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Principled Advocacy For Families And Individuals With Disabilities And The Professionals Who Serve Them

What you need to know about special needs trusts

On Behalf of | Jan 17, 2022 | Estate Planning

Having an estate plan is very important, especially if you have a loved one with special needs. In such a case, you need to carefully consider how you will leave them your estate without making them ineligible for Social Security benefits, or any other public assistance programs.

If your loved one has countable assets over a certain value, they may not be eligible. But, what if the estate you intend to leave them is worth more than that? This is where a special needs trust comes in.

How do special needs trusts work?

Unlike an ordinary trust where the trustee can make payments directly to your loved one as per your instructions, a special needs trust operates differently. If your loved one receives the money directly from the trust, it could make them ineligible for, say, SSI. Instead, payments from the trust should only cover your loved one’s financial needs that are not covered by the public assistance programs like transportation costs, cost of caretakers, or other permitted expenses.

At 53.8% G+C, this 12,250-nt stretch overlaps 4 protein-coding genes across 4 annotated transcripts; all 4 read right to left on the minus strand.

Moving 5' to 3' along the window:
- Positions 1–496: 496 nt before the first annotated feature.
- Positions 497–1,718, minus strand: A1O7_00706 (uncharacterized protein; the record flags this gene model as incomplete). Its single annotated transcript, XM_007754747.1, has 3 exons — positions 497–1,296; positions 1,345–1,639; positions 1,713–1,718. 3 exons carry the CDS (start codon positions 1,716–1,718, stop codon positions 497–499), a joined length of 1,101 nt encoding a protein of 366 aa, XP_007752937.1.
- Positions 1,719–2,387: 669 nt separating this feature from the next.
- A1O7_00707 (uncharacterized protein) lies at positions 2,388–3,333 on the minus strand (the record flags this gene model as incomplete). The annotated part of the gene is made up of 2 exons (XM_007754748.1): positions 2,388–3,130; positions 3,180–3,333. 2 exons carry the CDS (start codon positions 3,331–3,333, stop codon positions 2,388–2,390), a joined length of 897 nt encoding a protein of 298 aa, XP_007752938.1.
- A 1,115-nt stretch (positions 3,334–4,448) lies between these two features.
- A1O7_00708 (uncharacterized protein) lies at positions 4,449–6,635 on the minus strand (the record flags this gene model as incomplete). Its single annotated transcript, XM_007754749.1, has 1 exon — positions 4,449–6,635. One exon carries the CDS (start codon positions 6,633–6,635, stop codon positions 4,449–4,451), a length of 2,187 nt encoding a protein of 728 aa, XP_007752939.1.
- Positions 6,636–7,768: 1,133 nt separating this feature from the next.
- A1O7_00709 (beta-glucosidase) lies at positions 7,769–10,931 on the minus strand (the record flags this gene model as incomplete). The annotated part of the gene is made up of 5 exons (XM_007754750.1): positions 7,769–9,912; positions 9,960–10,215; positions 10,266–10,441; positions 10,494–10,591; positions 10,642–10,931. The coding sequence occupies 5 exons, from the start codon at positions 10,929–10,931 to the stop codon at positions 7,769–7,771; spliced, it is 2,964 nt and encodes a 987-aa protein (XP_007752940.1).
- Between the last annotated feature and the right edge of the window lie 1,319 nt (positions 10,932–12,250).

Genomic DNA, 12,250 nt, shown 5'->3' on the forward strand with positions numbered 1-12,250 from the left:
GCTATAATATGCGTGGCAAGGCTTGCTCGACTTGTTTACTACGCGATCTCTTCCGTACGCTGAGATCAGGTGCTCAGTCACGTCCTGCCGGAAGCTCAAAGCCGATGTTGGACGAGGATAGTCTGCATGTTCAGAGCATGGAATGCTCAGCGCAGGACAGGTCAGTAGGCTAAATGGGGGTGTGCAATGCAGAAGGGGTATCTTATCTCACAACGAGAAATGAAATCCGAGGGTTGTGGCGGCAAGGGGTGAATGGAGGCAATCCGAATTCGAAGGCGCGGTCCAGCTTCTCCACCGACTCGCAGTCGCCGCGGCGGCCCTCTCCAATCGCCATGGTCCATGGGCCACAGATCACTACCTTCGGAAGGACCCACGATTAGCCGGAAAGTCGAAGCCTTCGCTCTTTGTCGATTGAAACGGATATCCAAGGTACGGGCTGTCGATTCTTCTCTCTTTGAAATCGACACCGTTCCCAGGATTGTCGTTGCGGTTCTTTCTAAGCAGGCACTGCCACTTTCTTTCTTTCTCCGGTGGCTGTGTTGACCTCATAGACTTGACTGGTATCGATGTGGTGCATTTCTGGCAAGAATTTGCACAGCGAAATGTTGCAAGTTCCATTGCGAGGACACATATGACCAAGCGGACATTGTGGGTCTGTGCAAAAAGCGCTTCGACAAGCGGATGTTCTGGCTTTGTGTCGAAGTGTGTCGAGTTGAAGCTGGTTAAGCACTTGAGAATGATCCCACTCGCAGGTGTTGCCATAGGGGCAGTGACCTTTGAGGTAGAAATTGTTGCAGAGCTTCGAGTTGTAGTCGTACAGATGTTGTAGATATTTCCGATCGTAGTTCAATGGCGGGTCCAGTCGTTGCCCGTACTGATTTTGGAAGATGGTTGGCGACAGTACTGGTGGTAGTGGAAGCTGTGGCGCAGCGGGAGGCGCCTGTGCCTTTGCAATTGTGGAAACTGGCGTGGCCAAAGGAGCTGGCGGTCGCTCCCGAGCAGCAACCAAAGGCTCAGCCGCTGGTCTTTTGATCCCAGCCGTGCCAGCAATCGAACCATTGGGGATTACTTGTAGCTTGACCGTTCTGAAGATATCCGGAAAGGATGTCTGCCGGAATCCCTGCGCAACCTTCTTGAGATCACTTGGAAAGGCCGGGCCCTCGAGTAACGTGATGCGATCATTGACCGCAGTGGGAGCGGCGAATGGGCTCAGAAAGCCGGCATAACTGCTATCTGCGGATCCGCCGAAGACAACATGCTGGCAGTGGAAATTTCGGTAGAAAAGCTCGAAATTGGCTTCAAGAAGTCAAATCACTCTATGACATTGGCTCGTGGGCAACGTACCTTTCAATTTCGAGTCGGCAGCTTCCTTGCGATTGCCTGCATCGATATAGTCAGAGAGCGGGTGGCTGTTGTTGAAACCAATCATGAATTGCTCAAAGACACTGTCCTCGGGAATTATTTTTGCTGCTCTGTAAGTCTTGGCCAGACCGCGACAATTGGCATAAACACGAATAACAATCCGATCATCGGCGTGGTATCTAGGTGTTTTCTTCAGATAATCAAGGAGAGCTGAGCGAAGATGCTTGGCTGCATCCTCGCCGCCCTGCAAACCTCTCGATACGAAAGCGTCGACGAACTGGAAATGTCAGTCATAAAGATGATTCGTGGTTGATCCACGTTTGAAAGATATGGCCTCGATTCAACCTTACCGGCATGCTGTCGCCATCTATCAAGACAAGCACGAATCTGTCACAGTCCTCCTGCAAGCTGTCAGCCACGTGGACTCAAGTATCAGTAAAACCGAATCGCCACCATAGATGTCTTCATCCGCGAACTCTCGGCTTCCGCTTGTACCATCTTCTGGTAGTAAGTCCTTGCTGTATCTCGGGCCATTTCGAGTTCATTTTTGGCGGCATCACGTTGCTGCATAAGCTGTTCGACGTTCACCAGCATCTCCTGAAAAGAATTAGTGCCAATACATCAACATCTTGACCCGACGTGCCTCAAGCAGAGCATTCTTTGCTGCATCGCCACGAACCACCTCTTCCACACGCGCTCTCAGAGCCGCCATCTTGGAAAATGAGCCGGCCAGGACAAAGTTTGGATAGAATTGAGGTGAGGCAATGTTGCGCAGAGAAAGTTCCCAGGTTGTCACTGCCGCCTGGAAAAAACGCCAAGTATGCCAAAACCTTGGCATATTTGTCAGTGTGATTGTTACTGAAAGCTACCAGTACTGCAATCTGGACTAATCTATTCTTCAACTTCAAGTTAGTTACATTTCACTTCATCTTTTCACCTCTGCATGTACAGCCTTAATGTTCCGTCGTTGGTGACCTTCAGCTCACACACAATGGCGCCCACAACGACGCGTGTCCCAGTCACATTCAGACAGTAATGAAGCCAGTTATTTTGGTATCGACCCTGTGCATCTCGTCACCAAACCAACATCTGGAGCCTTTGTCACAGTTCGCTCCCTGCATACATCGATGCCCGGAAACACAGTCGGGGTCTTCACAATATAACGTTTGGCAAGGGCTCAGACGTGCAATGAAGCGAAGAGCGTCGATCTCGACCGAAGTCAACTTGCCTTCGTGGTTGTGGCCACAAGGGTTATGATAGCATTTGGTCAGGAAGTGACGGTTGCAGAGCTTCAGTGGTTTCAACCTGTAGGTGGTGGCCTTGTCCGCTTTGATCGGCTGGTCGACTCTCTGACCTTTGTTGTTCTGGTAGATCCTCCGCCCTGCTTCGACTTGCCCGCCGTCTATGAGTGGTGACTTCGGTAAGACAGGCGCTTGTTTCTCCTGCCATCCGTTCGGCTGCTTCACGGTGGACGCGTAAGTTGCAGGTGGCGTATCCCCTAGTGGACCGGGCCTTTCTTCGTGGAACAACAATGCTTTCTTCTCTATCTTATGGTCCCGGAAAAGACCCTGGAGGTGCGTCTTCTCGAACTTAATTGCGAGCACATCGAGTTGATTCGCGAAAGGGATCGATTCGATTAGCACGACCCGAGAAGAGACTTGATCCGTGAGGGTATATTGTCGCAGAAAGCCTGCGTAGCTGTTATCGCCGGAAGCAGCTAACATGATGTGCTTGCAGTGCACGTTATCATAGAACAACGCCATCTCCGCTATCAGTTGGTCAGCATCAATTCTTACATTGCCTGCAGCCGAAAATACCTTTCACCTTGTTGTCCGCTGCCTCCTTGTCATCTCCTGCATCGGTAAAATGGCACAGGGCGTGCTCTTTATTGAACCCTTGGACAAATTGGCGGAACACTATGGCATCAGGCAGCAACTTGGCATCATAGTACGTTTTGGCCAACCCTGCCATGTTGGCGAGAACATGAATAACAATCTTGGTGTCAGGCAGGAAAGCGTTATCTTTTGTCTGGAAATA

The benefits of a special needs trust

Besides preserving your loved one’s eligibility for certain support programs, setting up a special needs trust ensures that they benefit from your estate as you would have wished. With a trust, you are sure that your estate proceeds will be used for their intended purpose.

In addition, special needs trusts are irrevocable, and creditors cannot come after assets held in the trust should your loved one default on debt. This will ensure they are financially secure in such situations.

Other important considerations

If you are thinking of setting up a special needs trust for your loved one, it is vital to ensure that all the paperwork is spot on. Doing so will avoid legal bottlenecks as to the validity of the trust. It’s also advisable to have all the information you need beforehand to ensure that it’s the best way to pass on your estate to your loved one.